Friday, October 23, 2009

Voice of the Customer: When To Listen and When To Lead

This post is a commentary on customer service and in some cases disservice. Having been in the AV and live event business for over 20 years, I've worked with thousands of people from corporate executives, government officials, doctors, lawyers, middle managers, front line staff, motivation speakers, techies, artists, musicians and the like. Through all these interactions, I've come to learn that the most important piece of the puzzle is direct communication with the presenter.

In many cases, professional presenters have many layers between them and an event producer or meeting planner. Key information tends to get lost when tech requirements and special requests go through multiple parties rather than directly from presenter to meeting planner to AV service provider. Even more challenging is when no rehearsal takes place and a quick response to last minute changes leads to added cost and potential risk. There's a lot of room for error when you don't rehearse and it usually shows on stage and is amplified on the live video feed. Tech rehearsals and talent dress rehearsals are key to a successful live event.

Live events are just that, they're live! There's no do-overs!

You don't have the opportunity for retakes unless you're doing a series of multiple shows which you record and edit after the fact. "Fix it in post" is a common term among the AV profession since you can edit out any mistakes or goofs that occur in the live event like they never happened.

But when it's live there's no way to take it back or erase a major blunder from people's memory. Falling off the stage, the clicker not working, problems with videos and dead links are common occurrences that can be avoided.

So that's why it's so important to rehearse. Just like the real estate mantra says, "Location, location, location" I follow the AV mantra, "Rehearsal, rehearsal, rehearsal."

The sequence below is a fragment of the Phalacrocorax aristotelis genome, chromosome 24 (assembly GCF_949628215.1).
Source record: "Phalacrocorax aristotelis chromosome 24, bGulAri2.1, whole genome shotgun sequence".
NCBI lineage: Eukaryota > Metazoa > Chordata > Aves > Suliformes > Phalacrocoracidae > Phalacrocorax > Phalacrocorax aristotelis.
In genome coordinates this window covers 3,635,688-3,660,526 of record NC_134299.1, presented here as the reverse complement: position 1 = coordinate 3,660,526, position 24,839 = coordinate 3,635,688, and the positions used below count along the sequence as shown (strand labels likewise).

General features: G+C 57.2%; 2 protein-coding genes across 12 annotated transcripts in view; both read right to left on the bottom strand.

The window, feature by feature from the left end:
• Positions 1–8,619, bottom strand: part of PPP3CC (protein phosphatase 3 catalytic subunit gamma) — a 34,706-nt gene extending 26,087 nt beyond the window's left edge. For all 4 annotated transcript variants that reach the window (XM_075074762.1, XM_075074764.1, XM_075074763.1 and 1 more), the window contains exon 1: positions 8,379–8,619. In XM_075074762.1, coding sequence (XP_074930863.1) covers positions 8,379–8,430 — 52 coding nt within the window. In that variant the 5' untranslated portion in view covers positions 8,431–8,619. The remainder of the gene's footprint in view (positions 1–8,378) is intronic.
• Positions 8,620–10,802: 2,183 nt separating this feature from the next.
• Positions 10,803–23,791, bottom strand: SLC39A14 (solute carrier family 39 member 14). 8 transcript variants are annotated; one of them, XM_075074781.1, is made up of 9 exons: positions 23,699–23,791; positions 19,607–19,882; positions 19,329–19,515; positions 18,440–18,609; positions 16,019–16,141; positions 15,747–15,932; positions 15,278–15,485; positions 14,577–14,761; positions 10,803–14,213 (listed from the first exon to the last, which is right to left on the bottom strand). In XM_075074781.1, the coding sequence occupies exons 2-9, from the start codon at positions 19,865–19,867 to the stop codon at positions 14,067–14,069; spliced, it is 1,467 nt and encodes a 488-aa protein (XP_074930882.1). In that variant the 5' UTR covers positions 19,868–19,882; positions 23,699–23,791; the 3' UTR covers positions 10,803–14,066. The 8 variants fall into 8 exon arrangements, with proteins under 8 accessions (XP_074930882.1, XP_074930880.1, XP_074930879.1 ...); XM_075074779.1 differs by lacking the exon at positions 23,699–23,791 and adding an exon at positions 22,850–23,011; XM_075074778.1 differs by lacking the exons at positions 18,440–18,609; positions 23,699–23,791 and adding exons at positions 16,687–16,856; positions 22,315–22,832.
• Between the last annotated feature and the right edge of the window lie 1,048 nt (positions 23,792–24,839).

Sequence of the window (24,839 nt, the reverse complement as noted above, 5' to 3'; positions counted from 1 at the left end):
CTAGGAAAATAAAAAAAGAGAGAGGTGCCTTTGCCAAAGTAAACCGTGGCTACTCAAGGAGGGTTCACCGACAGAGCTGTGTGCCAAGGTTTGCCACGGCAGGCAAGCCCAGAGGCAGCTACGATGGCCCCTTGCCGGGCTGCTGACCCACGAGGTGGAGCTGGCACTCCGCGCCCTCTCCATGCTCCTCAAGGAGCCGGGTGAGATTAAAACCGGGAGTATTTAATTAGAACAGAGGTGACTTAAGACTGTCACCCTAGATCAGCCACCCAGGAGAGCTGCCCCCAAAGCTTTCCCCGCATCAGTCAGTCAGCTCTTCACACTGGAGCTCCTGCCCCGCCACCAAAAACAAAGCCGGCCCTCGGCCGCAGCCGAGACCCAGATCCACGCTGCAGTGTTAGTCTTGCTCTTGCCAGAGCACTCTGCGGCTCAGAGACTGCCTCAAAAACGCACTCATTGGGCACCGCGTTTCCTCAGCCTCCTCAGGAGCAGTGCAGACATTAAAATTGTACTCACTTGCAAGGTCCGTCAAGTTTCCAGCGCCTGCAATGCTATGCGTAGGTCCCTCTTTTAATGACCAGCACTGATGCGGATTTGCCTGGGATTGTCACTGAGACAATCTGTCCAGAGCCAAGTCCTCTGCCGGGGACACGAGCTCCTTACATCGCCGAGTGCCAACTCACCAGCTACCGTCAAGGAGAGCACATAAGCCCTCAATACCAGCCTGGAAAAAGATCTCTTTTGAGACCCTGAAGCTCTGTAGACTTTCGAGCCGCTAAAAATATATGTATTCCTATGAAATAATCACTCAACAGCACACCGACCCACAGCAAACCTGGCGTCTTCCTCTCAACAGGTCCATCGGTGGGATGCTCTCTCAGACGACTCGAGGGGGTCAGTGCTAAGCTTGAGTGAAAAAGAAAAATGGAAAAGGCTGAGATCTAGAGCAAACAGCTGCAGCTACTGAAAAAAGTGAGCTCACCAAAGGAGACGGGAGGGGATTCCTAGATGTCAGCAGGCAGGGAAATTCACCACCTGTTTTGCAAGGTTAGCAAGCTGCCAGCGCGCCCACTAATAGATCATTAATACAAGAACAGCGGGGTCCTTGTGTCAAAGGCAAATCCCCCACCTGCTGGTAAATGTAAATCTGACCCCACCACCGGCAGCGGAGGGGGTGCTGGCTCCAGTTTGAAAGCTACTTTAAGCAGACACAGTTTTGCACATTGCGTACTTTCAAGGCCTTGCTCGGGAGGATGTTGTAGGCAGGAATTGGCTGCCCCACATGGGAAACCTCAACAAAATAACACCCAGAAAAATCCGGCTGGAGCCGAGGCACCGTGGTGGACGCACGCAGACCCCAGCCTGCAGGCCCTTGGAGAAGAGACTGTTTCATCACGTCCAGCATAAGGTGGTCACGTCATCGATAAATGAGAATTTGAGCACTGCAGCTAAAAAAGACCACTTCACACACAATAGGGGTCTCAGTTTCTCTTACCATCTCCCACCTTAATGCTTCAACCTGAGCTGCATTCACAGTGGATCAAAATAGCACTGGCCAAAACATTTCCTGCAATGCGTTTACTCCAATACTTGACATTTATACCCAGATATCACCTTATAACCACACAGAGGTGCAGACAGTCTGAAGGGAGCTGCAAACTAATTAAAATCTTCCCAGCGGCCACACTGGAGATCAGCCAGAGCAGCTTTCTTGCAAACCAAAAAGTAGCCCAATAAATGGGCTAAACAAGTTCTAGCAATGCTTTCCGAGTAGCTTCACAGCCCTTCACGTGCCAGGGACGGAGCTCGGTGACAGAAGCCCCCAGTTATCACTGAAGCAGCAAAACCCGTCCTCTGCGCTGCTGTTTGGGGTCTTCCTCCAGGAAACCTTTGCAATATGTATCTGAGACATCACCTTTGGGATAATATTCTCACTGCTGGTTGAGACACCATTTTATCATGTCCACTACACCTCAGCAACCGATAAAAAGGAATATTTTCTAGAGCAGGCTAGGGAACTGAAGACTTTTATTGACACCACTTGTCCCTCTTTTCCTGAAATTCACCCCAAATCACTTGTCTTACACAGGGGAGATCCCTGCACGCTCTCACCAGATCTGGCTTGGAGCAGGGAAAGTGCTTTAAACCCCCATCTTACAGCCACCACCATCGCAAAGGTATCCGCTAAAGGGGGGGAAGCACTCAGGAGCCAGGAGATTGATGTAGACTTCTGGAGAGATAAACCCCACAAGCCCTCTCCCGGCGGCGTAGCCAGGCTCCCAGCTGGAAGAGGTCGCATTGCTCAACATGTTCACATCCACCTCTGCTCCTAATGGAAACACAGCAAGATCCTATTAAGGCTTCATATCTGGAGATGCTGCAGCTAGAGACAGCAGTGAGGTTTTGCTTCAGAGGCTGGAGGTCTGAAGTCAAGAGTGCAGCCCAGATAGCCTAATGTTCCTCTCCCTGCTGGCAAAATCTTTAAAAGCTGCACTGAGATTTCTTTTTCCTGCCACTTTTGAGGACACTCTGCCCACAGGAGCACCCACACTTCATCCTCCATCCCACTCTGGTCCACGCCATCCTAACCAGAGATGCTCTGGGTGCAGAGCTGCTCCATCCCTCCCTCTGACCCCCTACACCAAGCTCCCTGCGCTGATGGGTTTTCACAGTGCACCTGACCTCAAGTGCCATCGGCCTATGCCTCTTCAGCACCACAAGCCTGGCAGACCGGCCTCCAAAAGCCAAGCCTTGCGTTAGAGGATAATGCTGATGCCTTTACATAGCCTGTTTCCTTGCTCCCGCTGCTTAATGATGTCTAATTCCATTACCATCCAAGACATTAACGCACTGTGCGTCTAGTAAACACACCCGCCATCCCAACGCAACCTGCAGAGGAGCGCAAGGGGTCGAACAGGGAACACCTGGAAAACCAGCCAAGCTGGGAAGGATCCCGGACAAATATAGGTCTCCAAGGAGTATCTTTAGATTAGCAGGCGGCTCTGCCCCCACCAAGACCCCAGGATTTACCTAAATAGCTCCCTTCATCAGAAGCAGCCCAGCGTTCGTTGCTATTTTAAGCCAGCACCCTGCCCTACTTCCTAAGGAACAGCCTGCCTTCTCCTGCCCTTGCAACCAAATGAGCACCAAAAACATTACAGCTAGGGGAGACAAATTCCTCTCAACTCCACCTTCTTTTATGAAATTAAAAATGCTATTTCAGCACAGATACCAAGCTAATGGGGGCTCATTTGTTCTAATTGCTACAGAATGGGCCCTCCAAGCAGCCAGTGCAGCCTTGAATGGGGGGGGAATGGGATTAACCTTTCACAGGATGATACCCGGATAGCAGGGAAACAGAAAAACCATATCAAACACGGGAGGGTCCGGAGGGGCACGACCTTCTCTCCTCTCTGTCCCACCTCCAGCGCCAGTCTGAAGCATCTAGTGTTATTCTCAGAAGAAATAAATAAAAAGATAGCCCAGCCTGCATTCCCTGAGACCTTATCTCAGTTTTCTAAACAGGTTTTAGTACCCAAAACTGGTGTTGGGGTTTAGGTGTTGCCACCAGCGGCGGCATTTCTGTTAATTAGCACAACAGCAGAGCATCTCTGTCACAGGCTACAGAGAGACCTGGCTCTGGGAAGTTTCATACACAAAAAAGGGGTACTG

Here's a few case examples around stage set up that may sound familiar.
  1. The busy CEO comes into the room with minutes to spare before going live and says, "Where's my podium?" or, "Where's my Teleprompter?" when you've been told repeatedly that he won't be using a podium or there's been no mention of a Teleprompter.
  2. Or you been told that the company President will have a more formal stage set-up with a podium for his notes, a chair for his jacket and he'll walk the stage and click his own slides. He walks and says no podium, he wants to sit at a table and have it informal. He then asks why didn't anyone talk with him about how he wanted it set up.
Of course, both cases could have been prevented if the CEO or President had a walk through scheduled for them. It may not sound like a big deal in either case, but last minute change has some affect -- lighting and camera positions which needs to be adjusted, stage elements that may or may not be accessible, view of stage monitors, extra stage hands available to help, and how that change affects the rest of show -- you see that it can become a big deal and would have been better to have a conversation with the executive in advance.

So, my advise is get to know your executives and presenters and find out what they want to do. In most cases they'll know exactly what they want but in some cases, the may be looking to you for answers. Know when to listen and when to lead. Every presenter has both common yet specific needs and each presentation space has different requirements. Get to know your AV team as well. Whether it be hotel or convention center staff, local union crews, freelancers, whoever it may be -- they are part of your team and contribute to your success -- and it's everyone's job to make the people on stage feel like rock stars.